Tuesday, August 30, 2005

Damp treasure

Glenda lives less than a mile from my would-be new house. Past Liam’s new school: Bayou View Elementary. It probably flooded, but had few trees on it. Looks like the only ones which hit the building landed on or near Liam’s classroom. I think I’ll spare him that bit of information. He’ll worry too much. Like his mother.

Weaving through the path of felled trees, I find Glenda’s cul de sac. She is the only one who left. Everyone else stayed. “We survived Camille.”

Katrina flooded the entire block. Here’s the secret to telling: look for the heaping pile of soaked carpet in the front yard and then look for the water line on the walls. When the flood begins to recede, it leaves a very visible mark at its highest point. By the looks of it, there was at least three feet of water covering Tally Ho Circle.

David & Ricky meet me at their door. (They are her neighbors and I have to borrow their key to Glenda’s house.) But they’re hugging me before I can say anything. Three extremely sweaty men in a post-apocalyptic embrace.

I picked the wrong week to move.

Their house was filled with antiques and theatre collectables. David had an odd lust for the New York World’s Fair. His collection spans several display cabinets. They’re all off the ground now, and most of the available table space is littered with objects he has been collecting for decades. His hardwoods are ruined. His CD collection is drying in the sun. Fans are blowing across his tiled floor.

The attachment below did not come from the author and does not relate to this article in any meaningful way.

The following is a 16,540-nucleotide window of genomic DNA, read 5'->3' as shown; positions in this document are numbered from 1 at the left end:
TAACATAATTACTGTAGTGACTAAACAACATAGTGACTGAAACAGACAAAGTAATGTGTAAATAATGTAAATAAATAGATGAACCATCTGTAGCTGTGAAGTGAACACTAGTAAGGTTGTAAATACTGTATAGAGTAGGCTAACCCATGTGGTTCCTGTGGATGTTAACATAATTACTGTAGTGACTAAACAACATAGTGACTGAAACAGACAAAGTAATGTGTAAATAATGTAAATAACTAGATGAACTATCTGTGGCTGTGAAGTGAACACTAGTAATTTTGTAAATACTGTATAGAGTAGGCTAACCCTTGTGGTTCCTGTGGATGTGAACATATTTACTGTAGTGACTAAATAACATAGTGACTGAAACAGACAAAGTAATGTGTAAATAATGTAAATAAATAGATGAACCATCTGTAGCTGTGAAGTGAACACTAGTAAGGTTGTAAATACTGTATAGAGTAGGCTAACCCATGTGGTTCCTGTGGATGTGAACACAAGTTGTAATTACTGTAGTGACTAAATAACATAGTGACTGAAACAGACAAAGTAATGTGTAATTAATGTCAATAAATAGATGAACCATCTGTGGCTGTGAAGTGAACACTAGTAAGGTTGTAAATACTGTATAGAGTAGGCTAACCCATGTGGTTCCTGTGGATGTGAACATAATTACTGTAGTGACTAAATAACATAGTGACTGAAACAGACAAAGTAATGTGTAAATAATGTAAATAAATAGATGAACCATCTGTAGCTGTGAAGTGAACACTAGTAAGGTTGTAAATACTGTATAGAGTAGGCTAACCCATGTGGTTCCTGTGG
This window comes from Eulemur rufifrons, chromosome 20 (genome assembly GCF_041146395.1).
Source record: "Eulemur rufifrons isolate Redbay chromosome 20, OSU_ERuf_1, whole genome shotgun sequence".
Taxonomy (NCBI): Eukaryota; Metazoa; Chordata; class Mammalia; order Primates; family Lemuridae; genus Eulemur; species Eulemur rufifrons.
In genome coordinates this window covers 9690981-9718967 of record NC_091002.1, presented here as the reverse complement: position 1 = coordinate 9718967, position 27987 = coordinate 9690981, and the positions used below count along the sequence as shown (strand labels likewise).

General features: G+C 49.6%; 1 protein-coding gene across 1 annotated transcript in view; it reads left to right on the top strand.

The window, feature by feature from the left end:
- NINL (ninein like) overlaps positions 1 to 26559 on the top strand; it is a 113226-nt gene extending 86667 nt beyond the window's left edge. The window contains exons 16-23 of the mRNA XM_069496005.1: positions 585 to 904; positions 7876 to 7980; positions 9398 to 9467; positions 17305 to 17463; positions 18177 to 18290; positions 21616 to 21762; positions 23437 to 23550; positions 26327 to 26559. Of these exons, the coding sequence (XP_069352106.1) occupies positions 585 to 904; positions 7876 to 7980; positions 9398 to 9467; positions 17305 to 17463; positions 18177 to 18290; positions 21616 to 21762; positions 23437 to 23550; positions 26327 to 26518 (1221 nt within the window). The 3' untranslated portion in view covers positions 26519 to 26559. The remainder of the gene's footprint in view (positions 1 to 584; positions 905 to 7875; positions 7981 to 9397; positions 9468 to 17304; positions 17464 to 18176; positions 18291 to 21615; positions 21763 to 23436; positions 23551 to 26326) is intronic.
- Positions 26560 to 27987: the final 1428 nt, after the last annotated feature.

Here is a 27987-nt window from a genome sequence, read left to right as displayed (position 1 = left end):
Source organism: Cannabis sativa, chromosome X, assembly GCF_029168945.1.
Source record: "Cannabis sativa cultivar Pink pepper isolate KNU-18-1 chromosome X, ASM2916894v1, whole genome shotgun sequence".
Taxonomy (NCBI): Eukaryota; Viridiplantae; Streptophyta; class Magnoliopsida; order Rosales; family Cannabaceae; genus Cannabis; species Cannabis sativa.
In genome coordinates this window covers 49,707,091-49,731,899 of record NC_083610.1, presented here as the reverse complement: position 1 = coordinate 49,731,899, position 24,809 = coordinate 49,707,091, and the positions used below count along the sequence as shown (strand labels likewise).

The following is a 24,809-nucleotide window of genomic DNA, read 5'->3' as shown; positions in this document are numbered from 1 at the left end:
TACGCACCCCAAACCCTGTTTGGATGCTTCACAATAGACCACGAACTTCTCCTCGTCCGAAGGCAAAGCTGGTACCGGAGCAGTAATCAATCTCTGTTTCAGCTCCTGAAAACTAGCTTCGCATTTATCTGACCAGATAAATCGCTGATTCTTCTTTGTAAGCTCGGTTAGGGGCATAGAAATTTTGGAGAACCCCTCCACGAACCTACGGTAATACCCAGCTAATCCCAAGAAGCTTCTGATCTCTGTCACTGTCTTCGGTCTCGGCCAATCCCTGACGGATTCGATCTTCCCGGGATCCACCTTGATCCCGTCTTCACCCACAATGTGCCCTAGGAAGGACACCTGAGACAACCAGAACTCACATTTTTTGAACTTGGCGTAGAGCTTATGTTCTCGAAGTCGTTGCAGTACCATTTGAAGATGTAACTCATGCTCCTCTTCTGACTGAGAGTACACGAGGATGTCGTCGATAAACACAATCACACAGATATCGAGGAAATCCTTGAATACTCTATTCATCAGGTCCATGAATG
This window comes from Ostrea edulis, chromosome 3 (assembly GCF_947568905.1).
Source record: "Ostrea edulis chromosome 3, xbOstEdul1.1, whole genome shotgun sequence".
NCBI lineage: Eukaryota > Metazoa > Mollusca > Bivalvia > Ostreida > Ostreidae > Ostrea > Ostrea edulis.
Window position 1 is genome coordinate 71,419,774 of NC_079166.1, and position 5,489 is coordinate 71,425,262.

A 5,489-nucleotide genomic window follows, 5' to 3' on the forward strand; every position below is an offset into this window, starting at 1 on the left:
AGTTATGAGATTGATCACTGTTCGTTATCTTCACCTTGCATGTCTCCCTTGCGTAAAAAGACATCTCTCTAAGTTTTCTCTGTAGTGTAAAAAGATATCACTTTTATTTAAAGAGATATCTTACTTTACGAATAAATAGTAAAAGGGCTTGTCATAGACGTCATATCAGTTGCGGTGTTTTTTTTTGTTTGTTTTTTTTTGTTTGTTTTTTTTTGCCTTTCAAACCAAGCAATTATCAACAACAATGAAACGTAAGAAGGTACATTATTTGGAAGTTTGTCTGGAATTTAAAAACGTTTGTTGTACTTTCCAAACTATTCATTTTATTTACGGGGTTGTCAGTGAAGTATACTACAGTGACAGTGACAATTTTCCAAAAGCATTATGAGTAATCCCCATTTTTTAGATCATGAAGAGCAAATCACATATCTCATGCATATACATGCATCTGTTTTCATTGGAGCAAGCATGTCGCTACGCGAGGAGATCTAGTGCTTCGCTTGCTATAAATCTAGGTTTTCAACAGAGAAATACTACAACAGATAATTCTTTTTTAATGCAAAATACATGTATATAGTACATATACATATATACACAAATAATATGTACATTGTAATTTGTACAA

Ricky goes back to wiping water off a jar of pickles he salvaged from the fridge. David sorts his CDs and tells me Glenda’s place is going to be just as bad. Reminds me not to drink the water. And suggests a tetanus shot in my near future.

Glenda’s place is worse. Water line up to my knees. A quarter inch of nasty, stank funk coats the floor. Mixed with cat litter. Sofas and chairs rest where the receding water set them. The dining room table floated counter-clockwise. Magazines fattened by the bayou cling to the baseboards. The tub has become a swamp. I can’t see the bottom of it and I’m sure as hell not going to reach in there and check the drain. The carpets slurp with each step. Tybalt sitting on Cindy’s old bed, his tail twitching lazily. No sign of Kramer. The children’s clothes floated into the hallway. Two of Cindy’s purses full of water and muck. Our wedding pictures under water for hours, still wet as I cradle them to my chest. They’re cool against my skin. Cindy was so beautiful, angelic and smiling. Her long neck and thin wrists as we cut the cake.

Liam’s baseball glove: flooded. Cindy will never let him touch it again. One of Meg’s teddy bears, drowned. Cindy will never let her hold it again. And the Aerosmith poster from the 70s that I bought her one Christmas: buckled and warped as it dried.

That’s all I can take. I put the album onto a dry patch of bed. Maybe Cindy can save what Katrina ruined.

I’ll leave a note that I was here, and come back tomorrow to start Glenda’s cleanup. Or tonight. If find the bodies of my parents.
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